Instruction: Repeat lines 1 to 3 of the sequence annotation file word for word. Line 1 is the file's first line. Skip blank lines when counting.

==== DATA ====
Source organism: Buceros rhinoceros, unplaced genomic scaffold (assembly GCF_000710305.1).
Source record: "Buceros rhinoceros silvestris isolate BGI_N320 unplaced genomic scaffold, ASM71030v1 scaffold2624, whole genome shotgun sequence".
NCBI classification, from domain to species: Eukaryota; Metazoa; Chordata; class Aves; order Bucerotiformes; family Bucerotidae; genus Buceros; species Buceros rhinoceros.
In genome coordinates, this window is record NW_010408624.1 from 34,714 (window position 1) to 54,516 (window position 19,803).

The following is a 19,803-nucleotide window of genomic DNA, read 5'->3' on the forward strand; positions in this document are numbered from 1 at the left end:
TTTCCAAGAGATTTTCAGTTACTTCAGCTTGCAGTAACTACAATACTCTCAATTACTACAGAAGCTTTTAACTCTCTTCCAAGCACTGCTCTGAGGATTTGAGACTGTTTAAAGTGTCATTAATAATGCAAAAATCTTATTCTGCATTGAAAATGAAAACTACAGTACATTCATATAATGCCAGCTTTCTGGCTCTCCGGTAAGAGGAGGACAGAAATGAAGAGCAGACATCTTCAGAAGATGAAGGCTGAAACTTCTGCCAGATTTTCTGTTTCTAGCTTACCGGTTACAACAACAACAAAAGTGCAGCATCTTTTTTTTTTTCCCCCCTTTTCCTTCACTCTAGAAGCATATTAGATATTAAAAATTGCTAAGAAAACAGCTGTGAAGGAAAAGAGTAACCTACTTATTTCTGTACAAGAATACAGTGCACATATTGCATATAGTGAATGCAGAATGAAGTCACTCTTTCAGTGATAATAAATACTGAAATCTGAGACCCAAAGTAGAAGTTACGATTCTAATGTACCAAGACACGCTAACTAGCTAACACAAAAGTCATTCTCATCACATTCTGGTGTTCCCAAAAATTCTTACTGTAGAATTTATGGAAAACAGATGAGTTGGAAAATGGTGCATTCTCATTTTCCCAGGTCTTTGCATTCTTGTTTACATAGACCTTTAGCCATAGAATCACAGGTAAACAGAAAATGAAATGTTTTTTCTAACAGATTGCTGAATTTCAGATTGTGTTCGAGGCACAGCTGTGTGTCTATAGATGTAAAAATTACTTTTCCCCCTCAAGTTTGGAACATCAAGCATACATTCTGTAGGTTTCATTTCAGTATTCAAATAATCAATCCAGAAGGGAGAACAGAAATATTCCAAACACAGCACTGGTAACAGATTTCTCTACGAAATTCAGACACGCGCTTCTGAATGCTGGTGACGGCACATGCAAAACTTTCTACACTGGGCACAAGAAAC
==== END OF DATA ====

Source organism: Buceros rhinoceros, unplaced genomic scaffold (assembly GCF_000710305.1).
Source record: "Buceros rhinoceros silvestris isolate BGI_N320 unplaced genomic scaffold, ASM71030v1 scaffold2624, whole genome shotgun sequence".
NCBI classification, from domain to species: Eukaryota; Metazoa; Chordata; class Aves; order Bucerotiformes; family Bucerotidae; genus Buceros; species Buceros rhinoceros.